However, the rank minimization problem, that is, solving (5), is combinatorial and known to be NP-hard [25]. Therefore, convex relaxation is often used to make the minimization tractable. where denotes any linear operator and is the nuclear norm, which is defined as where are the singular values of and is the rank of .

To recover from the given , can be decomposed into a superposition of a low-rank matrix and a sparse matrix .

is recovered as the solution of the following optimization: where low-rank matrix has few nonzero singular values and represents the background component, sparse matrix has few nonzero entries and corresponds to the changes, and is a tuning parameter that balances the contribution of the l1-norm relative to the nuclear norm.

3. The Proposed Method

In principal component pursuit (PCP) model [26], to solve (9) can be posed as an optimization problem by using regularization rather than strict constraints [15]. Hence, (9) can be converted as where the parameters and trade off data consistency and is a sparse transform basis.

Equation (10) is a RPCA problem that involves minimizing a combination of the nuclear norm and l1-norm. Otazo et al. Study [15] adopted the iterative thresholding scheme to solve (10); however, the iterative thresholding technique converges slowly. So, we presented an inexact augmented Lagrange multipliers (IALM) algorithm to solve the RPCA problem [27]. According to the constraint conditions of (6), where is a dual operator, contains the measurement noise, and and are low-rank element and sparse element, respectively. We applied IALM method to solve the following optimization problem: where is a Lagrange multiplier to remove the equality constraint and is a small positive scalar. The condition implies that cannot grow too fast. The IALM method for solving the RPCA problem can be described as Algorithm 1.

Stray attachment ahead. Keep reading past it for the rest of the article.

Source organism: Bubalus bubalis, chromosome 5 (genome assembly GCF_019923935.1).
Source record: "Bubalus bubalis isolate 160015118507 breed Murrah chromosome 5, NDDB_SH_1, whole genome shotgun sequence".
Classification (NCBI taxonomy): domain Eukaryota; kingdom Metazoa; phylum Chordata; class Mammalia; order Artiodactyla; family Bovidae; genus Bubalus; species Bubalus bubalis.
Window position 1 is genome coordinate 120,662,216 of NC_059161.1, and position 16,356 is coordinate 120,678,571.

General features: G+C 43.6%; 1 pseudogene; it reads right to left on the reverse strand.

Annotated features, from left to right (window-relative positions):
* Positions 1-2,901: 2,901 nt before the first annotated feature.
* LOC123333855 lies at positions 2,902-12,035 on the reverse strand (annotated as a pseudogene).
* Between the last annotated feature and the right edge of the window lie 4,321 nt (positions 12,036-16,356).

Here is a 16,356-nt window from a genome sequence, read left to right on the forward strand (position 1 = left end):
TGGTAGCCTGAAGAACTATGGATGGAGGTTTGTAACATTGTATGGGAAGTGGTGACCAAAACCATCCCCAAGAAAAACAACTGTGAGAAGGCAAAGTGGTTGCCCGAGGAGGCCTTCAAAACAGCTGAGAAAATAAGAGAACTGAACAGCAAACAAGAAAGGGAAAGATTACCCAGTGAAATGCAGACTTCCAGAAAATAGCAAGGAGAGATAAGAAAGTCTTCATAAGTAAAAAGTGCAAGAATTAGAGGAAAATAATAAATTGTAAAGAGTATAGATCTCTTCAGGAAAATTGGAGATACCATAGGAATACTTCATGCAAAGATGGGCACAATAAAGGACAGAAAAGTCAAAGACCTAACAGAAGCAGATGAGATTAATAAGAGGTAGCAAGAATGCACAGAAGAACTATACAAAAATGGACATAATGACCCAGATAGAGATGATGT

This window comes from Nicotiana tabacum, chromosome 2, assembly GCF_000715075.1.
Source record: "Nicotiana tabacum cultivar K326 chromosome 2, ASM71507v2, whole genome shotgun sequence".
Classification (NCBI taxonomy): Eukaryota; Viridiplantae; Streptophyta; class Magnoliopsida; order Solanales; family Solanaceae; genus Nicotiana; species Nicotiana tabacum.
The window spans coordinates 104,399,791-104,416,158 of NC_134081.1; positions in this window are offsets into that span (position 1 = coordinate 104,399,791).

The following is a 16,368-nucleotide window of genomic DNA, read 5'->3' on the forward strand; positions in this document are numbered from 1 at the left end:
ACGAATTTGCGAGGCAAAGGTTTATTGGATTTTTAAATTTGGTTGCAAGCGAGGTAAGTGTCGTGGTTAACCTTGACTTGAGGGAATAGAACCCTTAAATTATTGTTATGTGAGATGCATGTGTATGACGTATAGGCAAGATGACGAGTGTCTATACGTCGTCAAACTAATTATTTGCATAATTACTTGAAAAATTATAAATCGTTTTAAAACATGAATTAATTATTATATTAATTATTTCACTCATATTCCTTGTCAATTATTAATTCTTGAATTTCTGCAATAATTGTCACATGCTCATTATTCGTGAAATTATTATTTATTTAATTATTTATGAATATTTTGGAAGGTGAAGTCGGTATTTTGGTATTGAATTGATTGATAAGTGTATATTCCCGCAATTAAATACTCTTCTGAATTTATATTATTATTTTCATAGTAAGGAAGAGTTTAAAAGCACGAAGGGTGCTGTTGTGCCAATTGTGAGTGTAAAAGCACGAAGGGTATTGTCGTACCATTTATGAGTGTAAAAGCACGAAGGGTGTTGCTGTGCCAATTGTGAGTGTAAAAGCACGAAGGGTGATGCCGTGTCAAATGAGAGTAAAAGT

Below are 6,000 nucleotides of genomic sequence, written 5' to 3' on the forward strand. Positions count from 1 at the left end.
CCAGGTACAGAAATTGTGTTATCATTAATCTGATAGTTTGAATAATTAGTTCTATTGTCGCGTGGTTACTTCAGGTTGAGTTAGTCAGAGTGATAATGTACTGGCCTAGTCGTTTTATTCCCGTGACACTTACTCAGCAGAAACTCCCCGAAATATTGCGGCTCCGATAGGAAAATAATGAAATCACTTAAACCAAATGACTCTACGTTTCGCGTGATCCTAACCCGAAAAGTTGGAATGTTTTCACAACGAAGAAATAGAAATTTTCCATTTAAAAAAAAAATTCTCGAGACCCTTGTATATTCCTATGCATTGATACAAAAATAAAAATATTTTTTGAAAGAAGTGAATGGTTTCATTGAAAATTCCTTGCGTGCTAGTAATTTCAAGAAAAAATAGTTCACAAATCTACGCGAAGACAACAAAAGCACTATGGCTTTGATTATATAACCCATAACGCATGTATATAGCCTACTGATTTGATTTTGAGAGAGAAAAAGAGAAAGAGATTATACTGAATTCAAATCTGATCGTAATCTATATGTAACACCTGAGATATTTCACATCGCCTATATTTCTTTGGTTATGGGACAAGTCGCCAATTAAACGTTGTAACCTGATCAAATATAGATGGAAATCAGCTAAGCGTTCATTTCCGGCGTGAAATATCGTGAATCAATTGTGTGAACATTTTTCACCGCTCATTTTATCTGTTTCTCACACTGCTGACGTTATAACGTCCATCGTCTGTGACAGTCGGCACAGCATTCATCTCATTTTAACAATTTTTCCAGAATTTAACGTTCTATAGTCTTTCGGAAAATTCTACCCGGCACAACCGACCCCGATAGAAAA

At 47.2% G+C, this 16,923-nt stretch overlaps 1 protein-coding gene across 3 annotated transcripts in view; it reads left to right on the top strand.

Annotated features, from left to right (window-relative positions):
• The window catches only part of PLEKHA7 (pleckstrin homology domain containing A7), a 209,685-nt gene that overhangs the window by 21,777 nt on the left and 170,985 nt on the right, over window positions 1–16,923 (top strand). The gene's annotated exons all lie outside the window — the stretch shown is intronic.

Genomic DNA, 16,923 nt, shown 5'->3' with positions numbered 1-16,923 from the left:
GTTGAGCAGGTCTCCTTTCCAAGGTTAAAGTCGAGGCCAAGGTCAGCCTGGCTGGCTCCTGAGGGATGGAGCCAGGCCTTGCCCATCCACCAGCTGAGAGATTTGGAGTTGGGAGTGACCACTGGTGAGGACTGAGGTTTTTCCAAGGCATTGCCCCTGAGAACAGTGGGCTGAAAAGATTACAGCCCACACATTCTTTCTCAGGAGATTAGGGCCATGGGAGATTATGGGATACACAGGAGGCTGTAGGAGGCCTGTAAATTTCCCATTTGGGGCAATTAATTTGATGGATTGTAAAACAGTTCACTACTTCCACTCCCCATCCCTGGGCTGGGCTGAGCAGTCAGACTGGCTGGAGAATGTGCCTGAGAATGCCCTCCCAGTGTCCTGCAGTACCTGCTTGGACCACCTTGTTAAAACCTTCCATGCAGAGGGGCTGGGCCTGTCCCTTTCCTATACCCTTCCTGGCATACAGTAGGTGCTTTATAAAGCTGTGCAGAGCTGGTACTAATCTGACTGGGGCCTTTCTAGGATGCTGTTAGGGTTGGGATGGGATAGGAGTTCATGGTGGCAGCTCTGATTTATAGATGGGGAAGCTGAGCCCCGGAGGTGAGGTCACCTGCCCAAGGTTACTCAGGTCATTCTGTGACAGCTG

Algorithm 1: The proposed algorithm.

For Algorithm 1, if is nondecreasing and , then converges to an optimal solution for the RPCA problem. The advantage of unbounded is that the feasibility condition can be approached more quickly because and are bounded. In Algorithm 1, the singular value thresholding (SVT) operator [28] is defined as where is any singular value decomposition of . is a soft-thresholding operator, which can be defined as

4. Experimental Results and Discussion